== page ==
Valdosta Daily Times

Top Sports News

June 19, 2014

Runs in the Family

Kyle Parker, son of former NFL receiver and Lowndes standout Carl Parker, reaches the MLB

VALDOSTA — Carl Parker is a name known around the city of Valdosta after a standout career as a receiver at Lowndes in the 80's followed by a brief stint in the NFL, and on Monday Carl's son followed in his dad's footsteps as a professional athlete, albeit a different sport. The former Clemson quarterback Kyle Parker was promoted to the majors by the Colorado Rockies.

Kyle, who has spent the year with the Rockies AAA affiliate the Colorado Sky Sox, received the call he's been waiting for Monday afternoon when he least expected it, in the middle of a game.

"He was actually in the lineup in a day game in Colorado Springs, I was watching online in-between training some of my clients," said Carl. "It was the 1st inning and they said, 'well it looks like they pulled Kyle Parker,' that's kind of one of those things they do whenever they call somebody up, they're usually just trying to pull them out of the lineup and keep them from getting hurt.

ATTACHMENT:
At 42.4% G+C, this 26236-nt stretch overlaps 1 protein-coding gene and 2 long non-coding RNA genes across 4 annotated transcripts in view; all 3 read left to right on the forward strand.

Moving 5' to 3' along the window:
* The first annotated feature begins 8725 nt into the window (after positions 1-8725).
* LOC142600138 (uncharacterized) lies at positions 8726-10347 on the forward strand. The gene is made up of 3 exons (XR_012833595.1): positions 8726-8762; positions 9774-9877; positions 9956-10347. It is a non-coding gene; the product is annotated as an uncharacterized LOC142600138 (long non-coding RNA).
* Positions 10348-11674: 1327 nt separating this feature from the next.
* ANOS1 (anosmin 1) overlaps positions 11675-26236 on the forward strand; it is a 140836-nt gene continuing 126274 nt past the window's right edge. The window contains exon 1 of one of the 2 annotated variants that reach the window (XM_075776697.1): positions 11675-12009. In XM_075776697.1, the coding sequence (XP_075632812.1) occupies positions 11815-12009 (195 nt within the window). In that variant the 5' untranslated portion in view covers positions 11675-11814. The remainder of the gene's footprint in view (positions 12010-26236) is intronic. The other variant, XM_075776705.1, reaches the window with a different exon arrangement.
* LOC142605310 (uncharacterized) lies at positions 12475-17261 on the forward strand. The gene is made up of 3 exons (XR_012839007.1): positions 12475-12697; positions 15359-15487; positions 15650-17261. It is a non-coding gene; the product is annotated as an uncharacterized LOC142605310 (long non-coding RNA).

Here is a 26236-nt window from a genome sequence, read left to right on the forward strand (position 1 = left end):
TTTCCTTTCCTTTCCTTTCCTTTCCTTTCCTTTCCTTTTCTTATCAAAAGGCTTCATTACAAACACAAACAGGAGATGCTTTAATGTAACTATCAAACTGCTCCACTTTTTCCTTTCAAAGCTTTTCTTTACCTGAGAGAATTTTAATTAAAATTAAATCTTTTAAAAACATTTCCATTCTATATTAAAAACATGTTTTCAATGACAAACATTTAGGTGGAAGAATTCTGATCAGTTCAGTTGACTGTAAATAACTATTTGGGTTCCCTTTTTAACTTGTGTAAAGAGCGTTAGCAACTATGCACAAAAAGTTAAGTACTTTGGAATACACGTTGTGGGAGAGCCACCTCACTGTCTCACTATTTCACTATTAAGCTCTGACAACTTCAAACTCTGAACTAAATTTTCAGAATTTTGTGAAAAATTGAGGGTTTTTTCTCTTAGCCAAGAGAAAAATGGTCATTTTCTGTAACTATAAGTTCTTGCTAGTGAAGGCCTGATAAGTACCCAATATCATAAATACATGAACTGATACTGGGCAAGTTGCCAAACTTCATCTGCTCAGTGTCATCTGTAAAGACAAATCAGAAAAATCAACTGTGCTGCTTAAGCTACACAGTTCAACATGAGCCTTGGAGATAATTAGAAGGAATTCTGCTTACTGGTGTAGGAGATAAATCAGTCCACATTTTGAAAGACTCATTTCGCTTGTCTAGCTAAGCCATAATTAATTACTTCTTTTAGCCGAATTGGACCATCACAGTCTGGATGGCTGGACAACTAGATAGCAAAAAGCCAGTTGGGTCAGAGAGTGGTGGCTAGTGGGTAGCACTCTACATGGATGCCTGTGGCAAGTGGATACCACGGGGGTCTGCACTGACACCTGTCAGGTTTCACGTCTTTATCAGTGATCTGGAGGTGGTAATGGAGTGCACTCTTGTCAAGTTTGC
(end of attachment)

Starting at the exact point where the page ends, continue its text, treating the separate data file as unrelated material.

"In Kyle's situation he was in the dugout packing his stuff and within an hour and a half he was on a plane headed to Los Angeles."

Since Monday, Kyle has appeared in two games, both pinch-hitting cameos late in the game, but despite striking out in both at-bats Carl doesn't think his son will have too much trouble adjusting to major league pitching.

"I don't know if it's a giant leap. Quite frankly there are so many factors," said Carl regarding the differences between AAA and the majors. "Funny thing about it is, you talk to Kyle and he knew the guy who struck him out last night was hitting 98-97 on the gun.

"(Kyle) said, 'Dad, we played New Orleans and New Orleans had four guys in the pen that were that way, so it ain't like I haven't seen it.' It's just all the factors that go into it. You just have to settle down and play the game."

Kyle's opinion may differ after Wednesday's game in which he made his first career start at as a first baseman against one of the best pitchers in the game, Los Angeles Dodgers lefty Clayton Kershaw.